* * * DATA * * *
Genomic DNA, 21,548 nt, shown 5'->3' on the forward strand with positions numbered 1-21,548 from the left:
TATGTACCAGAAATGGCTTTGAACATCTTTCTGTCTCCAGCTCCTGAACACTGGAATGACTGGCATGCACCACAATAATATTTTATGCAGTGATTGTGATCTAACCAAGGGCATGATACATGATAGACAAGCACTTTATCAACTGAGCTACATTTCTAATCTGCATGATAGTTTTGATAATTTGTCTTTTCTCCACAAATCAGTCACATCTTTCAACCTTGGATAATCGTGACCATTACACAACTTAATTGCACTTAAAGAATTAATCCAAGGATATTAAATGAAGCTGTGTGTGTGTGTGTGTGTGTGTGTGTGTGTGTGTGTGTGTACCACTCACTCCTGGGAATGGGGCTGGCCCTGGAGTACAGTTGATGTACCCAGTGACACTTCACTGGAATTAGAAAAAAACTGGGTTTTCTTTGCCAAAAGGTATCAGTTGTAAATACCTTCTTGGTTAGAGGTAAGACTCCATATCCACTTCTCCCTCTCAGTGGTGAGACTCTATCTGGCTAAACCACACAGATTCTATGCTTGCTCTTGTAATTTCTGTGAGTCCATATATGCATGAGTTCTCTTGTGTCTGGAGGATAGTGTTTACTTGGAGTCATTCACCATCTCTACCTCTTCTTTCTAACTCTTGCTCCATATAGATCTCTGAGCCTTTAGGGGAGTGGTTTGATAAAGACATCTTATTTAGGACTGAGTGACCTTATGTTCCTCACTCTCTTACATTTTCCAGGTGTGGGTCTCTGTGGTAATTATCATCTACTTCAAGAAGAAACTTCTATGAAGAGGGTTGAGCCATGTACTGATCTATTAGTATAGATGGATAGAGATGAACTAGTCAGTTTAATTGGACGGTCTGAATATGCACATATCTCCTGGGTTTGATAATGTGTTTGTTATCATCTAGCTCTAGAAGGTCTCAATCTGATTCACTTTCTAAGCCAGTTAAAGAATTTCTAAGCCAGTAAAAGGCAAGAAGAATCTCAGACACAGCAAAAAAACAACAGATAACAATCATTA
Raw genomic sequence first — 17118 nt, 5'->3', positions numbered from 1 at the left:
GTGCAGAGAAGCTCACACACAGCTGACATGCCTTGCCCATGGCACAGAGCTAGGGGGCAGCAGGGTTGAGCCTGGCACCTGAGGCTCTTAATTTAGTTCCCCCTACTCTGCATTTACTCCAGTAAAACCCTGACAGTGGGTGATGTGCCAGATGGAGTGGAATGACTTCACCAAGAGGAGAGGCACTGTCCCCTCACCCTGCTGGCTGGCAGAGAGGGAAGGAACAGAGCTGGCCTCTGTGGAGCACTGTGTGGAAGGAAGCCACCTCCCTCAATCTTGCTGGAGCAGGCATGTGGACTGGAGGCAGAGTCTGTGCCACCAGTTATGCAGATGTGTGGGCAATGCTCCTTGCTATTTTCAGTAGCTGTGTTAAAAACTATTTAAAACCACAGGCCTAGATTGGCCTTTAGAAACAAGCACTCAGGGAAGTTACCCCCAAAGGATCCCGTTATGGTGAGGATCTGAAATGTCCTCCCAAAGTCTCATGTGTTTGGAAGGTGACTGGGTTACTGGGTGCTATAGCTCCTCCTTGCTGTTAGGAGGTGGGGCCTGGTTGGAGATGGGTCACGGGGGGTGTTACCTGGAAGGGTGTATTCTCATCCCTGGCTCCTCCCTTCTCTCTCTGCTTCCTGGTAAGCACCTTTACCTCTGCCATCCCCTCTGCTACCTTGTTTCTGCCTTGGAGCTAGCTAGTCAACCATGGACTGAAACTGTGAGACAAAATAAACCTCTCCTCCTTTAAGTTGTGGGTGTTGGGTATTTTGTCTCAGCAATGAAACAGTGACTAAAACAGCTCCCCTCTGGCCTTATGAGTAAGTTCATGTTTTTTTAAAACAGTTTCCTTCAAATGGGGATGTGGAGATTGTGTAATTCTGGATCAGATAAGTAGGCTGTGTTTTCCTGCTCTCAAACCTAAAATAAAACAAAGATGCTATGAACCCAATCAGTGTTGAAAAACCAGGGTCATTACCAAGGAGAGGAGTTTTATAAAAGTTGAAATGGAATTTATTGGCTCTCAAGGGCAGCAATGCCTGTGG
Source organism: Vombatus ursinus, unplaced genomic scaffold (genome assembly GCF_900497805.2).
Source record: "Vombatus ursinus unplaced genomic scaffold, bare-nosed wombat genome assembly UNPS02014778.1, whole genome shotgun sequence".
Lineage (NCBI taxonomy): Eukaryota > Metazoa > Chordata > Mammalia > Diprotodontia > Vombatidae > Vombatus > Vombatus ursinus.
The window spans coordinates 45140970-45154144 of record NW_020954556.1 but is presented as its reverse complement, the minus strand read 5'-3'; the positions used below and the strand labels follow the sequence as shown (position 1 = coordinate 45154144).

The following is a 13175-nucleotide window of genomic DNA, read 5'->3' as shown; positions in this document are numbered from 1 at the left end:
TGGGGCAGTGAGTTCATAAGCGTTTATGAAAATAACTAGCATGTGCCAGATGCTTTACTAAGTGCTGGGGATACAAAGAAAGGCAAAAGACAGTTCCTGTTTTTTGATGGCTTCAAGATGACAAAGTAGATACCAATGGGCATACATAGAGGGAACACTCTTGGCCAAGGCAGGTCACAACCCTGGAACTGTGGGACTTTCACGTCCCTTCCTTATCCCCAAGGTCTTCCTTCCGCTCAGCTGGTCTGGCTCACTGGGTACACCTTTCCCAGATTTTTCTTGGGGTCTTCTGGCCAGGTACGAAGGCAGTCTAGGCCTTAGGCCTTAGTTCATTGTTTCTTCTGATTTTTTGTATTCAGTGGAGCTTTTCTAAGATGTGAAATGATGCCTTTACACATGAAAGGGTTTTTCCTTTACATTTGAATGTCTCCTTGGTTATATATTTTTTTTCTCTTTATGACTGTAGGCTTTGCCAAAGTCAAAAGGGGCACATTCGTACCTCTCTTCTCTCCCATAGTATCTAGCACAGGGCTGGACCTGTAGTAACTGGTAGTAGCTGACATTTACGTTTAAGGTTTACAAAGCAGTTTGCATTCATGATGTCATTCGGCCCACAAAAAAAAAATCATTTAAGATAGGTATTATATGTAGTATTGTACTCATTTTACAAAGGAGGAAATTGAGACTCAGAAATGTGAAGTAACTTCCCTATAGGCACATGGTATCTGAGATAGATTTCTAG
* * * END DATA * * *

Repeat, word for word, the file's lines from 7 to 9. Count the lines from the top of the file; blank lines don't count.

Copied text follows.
Lineage (NCBI taxonomy): Eukaryota > Metazoa > Chordata > Mammalia > Diprotodontia > Vombatidae > Vombatus > Vombatus ursinus.
The window spans coordinates 45140970-45154144 of record NW_020954556.1 but is presented as its reverse complement, the minus strand read 5'-3'; the positions used below and the strand labels follow the sequence as shown (position 1 = coordinate 45154144).

The following is a 13175-nucleotide window of genomic DNA, read 5'->3' as shown; positions in this document are numbered from 1 at the left end: